JK Rowling accused of ‘cultural appropriation’ for using Native American legends in new story
Published 09/03/2016 | 11:36
The first of JK Rowling's four-part backgrounder ahead of Fantastic Beasts landed yesterday and not everyone is happy.
The new story about the history of magic in North America references members of the Native American wizarding community as "gifted in animal and plant magic".
She says they often practice magic without wands and she describes Native American 'skin walkers' ("an evil witch or wizard who can transform into an animal at will") as Native American Animagi (creatures of her own creation).
Some Native American fans have taken issue with her writing, accusing her of 'cultural appropriation'.
Dr Adrienne Keene, an author on website Native Appropriations, wrote about her concerns before the story had landed.
She said Native American culture was "not fantasy on the same level of wizards".
"We fight so hard every single day as Native peoples to be seen as contemporary, real, full, and complete human beings and to push away from the stereotypes that restrict us in stock categories of mystical-connected-to-nature-shamans or violent-savage-warriors," she wrote.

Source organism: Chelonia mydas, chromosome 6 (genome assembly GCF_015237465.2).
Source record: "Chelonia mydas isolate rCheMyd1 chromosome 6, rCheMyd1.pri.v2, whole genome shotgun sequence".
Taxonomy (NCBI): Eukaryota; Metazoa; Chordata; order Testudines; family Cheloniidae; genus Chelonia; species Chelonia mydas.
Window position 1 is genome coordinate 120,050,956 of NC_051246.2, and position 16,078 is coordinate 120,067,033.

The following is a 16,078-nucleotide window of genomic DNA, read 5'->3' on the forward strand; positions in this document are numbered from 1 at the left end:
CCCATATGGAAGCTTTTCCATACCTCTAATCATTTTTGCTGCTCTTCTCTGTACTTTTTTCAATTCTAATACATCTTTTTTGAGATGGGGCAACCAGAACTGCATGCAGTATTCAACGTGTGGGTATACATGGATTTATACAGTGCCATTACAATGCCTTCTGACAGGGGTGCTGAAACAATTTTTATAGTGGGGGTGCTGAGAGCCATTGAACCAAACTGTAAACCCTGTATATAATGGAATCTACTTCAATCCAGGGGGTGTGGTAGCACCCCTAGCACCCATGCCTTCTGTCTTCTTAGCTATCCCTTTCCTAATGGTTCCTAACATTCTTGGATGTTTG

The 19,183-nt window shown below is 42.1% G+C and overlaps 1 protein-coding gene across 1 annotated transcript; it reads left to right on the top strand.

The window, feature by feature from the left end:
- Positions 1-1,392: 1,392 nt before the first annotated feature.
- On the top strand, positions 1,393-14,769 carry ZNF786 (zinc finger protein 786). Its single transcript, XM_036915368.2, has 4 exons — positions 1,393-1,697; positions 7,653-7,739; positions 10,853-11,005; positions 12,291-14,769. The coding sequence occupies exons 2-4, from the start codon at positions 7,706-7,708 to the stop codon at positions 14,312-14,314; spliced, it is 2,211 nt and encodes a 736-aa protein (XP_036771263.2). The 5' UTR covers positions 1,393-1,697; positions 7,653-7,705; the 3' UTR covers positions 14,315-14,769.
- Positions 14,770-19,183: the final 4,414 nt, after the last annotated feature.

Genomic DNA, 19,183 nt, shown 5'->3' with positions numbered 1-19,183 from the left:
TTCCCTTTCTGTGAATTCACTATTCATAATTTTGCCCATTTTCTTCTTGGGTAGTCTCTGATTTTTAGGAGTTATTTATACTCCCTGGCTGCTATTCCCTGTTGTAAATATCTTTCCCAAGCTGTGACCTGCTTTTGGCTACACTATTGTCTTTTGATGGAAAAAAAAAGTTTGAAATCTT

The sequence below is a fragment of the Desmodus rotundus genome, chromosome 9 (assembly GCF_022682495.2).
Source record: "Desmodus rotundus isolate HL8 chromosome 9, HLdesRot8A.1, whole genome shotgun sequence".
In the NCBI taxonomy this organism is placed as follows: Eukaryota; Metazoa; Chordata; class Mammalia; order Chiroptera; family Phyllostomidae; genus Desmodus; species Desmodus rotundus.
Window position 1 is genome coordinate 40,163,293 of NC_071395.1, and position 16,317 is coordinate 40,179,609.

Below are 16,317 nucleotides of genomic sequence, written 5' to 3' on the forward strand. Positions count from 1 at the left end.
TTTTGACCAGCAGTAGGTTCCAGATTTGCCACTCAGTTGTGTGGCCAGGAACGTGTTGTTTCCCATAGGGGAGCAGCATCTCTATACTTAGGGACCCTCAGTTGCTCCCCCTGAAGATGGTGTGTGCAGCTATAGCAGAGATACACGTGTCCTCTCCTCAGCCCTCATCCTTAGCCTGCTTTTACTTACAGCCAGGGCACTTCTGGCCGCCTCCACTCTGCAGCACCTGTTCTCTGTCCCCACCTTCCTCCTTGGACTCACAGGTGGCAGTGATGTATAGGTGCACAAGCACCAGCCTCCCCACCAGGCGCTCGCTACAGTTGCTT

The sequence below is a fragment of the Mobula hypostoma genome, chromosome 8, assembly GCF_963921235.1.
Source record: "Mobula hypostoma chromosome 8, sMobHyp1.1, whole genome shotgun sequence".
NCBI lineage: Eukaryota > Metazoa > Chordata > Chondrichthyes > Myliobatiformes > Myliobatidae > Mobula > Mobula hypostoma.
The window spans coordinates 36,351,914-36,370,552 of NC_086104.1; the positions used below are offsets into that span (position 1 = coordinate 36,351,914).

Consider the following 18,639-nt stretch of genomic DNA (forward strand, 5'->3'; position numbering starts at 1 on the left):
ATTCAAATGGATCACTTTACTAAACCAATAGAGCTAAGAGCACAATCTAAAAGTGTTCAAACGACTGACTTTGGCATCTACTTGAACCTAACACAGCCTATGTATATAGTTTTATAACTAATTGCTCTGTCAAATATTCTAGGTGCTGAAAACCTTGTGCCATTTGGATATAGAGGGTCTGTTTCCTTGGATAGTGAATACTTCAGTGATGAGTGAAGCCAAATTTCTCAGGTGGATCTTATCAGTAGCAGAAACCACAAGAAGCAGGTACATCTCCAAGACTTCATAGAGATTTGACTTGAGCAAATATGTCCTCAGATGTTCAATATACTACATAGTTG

"Colonization erases our humanity, tells us that we are less than, that our beliefs and religions are "uncivilized", that our existence is incongruent with modernity.
You can't just claim and take a living tradition of a marginalized people. That's straight up colonialism/appropriation @jk_rowling.— Dr. Adrienne Keene (@NativeApprops) March 8, 2016
"How in the world could a young person watch this and not make a logical leap that Native peoples belong in the same fictional world as Harry Potter?"
While some criticised the author on social media, others came to her defence, stating that the story may encourage young people to "investigate and appreciate Native American culture".
I'm broken hearted. Jk Rowling, my beliefs are not fantasy. If ever there was a need for diversity in YA lit it is bullish!t like this.— Brian Young (@hungrynavajo) March 8, 2016
Rowling has not yet responded to the accusations.
The short story was published on Rowling's Pottermore website on Tuesday with the other three instalments landing at 2pm today, Thursday, and Friday.
because @jk_rowling has based her "native wizards" off the same racist stereotypes & miseducation that JM Barrie used in Peter Pan.— Johnnie Jae (@johnniejae) March 8, 2016
You can read the first instalment of her background stories HERE. Fantastic Beasts and Where to Find them releases on November 18.
JK Rowling's writing will hopefully inspire more young people to investigate and appreciate Native American culture.— Tom de Ville (@Devilligan) March 9, 2016